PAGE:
4 ways to deal with a troll in your real estate business

If you’re not familiar with the vernacular, a “troll” is defined by Google Dictionary as:

troll1
trōl/
noun
noun: troll; plural noun: trolls

a mythical, cave-dwelling being depicted in folklore as either a giant or a dwarf, typically having a very ugly appearance.

 

OR


troll2
trōl/
noun
a person who makes a deliberately offensive or provocative online post.
(informal )a deliberately offensive or provocative online posting.

I’m talking about the second type of troll, and this could include any kind of negative response to your ad.

 

A few months back, I had a vacancy, so I wrote some nice ads with nice photos, posted them to my website, then started to distribute them to Kijiji, Craigslist, and social media.  One of the responses was this:

Example Troll #1 Facebook Screenshot
Example Troll #1

“Oh no! No one says mean things when I advertise in the online newspapers or Craigslist or Kijiji, maybe I shouldn’t advertise on Facebook anymore!”


That little voice of fear will make you want to pull down the ad, crawl into your bed and blame mean people that your rental is still vacant…  Those thoughts happen to everyone, me included!

Of course, if you’re serious about real estate and know the huge rewards it brings you when you treat it like a business, you won’t give up that easily.

My strategy:

1. Don’t take it personally.  These trolls don’t hate you, they hate everyone!

2. Be grateful. Mr./Mrs. Troll is doing you a big favour because Facebook algorithms  actually pick up on conflict and makes your post show up in more people’s newsfeeds!  Free advertising!

3. Respond quickly, firmly, and politely. Ensure you tag the troll in your response.  (Also respond quickly to other questions in the same way. I always answer the questions and put link to my site.  Also there there is more info, lots of videos/photos, and an online application to get to the top of the list.)

4. Refute the claim and put it back on the troll. You’ll never change their mind, but the huge audience you gain will approve, and eventually someone else will tell the troll to shut up.

 

Examples

That place has bed bugs!

Bed bugs are terrible, but usually are brought in by the tenant.  I caught a tenant bringing in an old couch that had been sitting outside with a “free” sign on it.  I told them it likely had bugs and they put it back fast.  Here is my response to these type of coments:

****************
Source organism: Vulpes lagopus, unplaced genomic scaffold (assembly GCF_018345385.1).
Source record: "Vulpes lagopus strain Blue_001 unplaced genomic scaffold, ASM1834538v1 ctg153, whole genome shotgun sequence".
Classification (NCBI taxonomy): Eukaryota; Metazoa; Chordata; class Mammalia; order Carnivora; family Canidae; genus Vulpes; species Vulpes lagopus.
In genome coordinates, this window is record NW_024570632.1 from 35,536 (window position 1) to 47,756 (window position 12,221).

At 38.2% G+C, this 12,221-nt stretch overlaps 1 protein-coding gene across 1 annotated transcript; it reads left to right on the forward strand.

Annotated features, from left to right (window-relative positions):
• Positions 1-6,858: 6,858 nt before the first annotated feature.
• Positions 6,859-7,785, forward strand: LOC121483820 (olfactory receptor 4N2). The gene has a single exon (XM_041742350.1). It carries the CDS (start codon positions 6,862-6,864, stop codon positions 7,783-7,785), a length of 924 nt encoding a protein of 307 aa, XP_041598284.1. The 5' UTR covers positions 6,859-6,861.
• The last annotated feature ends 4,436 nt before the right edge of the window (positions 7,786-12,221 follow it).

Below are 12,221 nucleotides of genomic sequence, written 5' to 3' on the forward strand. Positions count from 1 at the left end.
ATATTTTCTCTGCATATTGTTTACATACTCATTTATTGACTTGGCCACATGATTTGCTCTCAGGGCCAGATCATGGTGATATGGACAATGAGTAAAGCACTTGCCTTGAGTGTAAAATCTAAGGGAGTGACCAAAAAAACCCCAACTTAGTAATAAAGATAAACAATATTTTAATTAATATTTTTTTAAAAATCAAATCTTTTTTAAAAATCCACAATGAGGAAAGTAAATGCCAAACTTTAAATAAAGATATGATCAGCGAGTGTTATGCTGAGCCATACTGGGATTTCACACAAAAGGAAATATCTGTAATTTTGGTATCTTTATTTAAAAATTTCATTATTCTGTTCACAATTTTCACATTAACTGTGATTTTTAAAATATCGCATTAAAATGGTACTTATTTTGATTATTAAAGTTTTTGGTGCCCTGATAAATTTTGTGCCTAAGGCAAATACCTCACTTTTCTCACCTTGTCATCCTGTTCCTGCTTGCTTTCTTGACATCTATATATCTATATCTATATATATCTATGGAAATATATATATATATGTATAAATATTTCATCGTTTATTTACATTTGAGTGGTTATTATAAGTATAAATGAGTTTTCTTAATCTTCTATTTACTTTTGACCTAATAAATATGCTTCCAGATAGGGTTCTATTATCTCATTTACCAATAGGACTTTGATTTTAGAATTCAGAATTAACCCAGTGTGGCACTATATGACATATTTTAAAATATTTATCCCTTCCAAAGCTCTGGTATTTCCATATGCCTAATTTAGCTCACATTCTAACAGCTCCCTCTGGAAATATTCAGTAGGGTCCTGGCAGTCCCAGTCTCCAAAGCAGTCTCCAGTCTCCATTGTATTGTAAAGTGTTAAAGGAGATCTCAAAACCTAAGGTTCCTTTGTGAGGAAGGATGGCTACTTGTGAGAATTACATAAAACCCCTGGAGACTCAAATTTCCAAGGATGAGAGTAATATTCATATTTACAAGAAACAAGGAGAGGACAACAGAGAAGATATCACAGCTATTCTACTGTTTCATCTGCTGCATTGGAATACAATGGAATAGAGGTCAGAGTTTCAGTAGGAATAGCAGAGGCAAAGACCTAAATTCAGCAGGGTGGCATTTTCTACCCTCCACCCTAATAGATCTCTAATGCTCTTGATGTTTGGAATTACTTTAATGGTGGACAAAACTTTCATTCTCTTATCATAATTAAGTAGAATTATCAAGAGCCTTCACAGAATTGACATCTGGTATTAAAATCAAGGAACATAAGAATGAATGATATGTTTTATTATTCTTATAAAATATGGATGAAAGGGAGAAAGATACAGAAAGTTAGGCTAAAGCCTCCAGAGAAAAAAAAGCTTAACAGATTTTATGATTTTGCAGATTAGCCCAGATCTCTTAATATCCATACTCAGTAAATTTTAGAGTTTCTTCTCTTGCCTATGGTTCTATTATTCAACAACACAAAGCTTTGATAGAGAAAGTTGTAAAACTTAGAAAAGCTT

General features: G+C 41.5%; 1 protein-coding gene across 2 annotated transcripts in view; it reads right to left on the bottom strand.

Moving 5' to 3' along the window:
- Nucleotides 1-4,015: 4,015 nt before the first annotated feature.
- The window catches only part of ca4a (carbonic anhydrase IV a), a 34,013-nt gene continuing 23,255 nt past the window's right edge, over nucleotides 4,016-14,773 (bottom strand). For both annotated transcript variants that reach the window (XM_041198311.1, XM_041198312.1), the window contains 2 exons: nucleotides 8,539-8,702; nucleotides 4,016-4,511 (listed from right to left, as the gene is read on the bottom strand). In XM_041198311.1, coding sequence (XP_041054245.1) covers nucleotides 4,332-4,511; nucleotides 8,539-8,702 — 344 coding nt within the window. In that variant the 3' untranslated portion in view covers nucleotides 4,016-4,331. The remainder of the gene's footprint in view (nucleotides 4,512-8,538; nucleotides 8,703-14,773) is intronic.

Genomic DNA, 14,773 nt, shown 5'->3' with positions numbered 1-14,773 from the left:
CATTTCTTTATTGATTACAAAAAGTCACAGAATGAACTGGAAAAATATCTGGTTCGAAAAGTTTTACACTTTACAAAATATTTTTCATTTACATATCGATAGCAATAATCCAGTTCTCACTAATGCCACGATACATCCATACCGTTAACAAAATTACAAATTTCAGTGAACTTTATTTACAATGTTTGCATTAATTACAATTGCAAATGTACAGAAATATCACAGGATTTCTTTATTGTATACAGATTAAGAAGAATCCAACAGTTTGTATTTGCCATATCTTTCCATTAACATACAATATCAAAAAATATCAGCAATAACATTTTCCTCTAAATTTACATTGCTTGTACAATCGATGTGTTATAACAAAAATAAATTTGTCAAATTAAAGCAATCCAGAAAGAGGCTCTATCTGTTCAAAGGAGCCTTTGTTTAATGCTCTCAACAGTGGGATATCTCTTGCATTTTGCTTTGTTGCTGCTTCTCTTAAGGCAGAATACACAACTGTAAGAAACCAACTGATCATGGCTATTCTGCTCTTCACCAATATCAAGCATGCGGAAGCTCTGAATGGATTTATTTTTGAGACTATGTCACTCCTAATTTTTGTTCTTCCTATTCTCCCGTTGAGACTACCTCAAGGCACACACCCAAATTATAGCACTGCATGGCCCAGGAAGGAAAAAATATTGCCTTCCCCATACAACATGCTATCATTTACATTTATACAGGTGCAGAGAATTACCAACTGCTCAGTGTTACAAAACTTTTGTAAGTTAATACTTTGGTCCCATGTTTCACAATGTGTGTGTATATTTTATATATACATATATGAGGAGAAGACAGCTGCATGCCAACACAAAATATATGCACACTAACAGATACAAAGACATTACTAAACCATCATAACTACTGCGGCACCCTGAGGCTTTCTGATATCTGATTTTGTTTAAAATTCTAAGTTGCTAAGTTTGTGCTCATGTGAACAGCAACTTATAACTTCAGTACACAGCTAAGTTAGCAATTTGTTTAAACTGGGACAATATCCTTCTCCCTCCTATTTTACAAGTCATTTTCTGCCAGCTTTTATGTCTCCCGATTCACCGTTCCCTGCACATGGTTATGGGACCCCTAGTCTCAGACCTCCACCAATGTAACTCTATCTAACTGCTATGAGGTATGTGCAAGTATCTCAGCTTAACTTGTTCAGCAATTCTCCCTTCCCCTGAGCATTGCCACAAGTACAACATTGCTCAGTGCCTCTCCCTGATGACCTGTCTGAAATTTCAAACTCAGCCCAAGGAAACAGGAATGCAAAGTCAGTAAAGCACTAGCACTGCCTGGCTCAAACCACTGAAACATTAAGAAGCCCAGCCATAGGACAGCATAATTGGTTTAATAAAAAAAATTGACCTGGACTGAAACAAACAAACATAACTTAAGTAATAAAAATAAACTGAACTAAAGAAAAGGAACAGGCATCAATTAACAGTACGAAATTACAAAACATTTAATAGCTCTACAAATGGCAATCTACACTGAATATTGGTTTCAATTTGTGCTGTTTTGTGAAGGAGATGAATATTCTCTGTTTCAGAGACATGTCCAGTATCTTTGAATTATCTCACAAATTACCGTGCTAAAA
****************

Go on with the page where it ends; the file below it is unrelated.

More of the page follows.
Response to Troll #1 Screenshot
Response to Troll #1

You’ll notice I posted a link to the bedbug registry and refuted the comment.  Anyone reading this will presume Ms. Troll brought the bugs in herself, although I did not explicitly say that.  Unless she provides evidence to the contrary, I’ve shown there were no bedbugs here for many years, and certainly not since I owned the building.

 

Other objections should be handled the same way:

Rent too high:

One woman complained rent was too high, landlords are greedy, now her adult son has to live with her because he can’t find a place, and her disability payments are too low. She eventually blocked me so you can’t see her comment, but here is my response.  You’ll notice another landlord piped up to my defence, and if you look at the entire thread (click here or on the photo) you’ll see how many people were tagging others who needed a place to live.

Response #2
Response #2

 

Other responses to rent being too high are handled by other commentators and you won’t need to say anything:

Rent too high?

 

Sometimes a simple response is best, letting everyone know the rent is fair and at market rates.

Invite the complainer to a viewing or to get on the waitlist list.  Point out that there is a lot of people interested.  Perhaps you have something in their price range, or they disclose they aren’t looking for a place to live and discredit themselves as a troll.  Any response you give will help get you more publicity.

 

You ask too much information and that’s not allowed:

The most obvious troll (fake profile) visited my Facebook ad in as many groups as he could find. Here is what that looked like:

A true troll

 

A thoughtful response shuts things down quickly:

 

Since this guy was following around my to ads in many groups and posting his junk there, I was getting tired of replying to him so I tried to confront him privately.  Turns out this seagull didn’t even want a place to live but just wanted to poop all over my parade!

 

Just know that others who are reading your ads and the comments are mostly reasonable people, and eventually someone will get fed up of the BS and tell the troll what they think:

 

 

Pets not allowed, pet deposit too high:

I do allow pets, which allows me to be very picky on who I allow to rent my places, and I can get a much bigger security deposit.  Some landlords don’t allow pets, but because I’ve found responsible pet owners are much better tenants than many who do not have pets.   I got lots more free publicity, even from a tenant advocacy group, and as result rented every unit quickly and for top dollar.

 

Be careful not to get drawn into saying something unlawful like requiring pet deposits for service animals

Your responses will be shared and you’ll get some people who excitedly promote for you!

 

 

Bottom line:

Success (and a paycheck) is just on the other side of that little voice of fear that starts telling you to quit when you’re a victim of trolling.  Don’t back down, stay in the fight, and you’ll grow as a person as you get better at handling conflict and objections!

 

Happy investing 🙂

 

Author: Sam Perren

Family Man, President of R.E.N.T.S., Real Estate Investment Advisor, Syndicator, Bestselling Author, RENTS Podcast Producer

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